EDITOR: All surgeries, even the most common, have risks. People can and do die from appendectomies, C-sections, and, yes, tonsillectomies.
The entire situation of 13-year-old Jahi McMath of Oakland is tragic, for her, the family, the doctors and the hospital. But it’s not unique. These situations happen, but they are usually private family matters, not a nationwide media circus.
The most telling sentence in Tuesday’s article (“Girl to stay on life support”) is that “the mother doesn’t believe the child is dead because her heart is still beating.” Her heart would continue to beat for a few minutes even if the life support was stopped. Heartbeat alone is not “life.” There will be no breathing, no brain activity. The heart will stop after a few minutes once no oxygen is reaching the heart muscle.
There are multiple losers in this situation. The family has lost a child, suddenly and without warning. News reports indicate that the news was not relayed to them in an empathetic manner that has since degenerated into an “us against them” situation. They have lost the opportunity to accept the death and mourn privately.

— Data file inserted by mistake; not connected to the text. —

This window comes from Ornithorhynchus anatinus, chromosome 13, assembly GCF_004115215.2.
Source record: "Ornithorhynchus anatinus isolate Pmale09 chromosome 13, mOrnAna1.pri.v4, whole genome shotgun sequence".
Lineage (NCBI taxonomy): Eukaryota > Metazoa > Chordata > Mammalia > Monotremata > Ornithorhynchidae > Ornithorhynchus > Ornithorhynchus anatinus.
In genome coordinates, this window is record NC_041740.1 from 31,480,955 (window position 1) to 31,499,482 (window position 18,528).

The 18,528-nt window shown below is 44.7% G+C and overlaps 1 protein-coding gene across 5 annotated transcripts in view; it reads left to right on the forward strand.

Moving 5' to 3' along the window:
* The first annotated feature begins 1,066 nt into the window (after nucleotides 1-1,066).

But the hospital, the doctors and the staff who are now court-ordered to continue caring for this girl are also losers. The judge can order life support to continue, and the press can state “the family was given a week,” but that week is not a gift to everyone. The actual physical care of a deceased person who is being kept alive is taxing, demoralizing, stressful and very expensive.
EDITOR: A day without Bob Padecky in the sports page is like a day without sunshine. It has been such a pleasure to read Bob’s positive and heartwarming articles about some of the terrific people (adults, teens and kids) who live in the North Bay.
With so much negativity in the world and in sports, Padecky’s focus on the good has always been appreciated. Bob, enjoy your well-deserved retirement, but know that you will be truly missed by your readers and fans.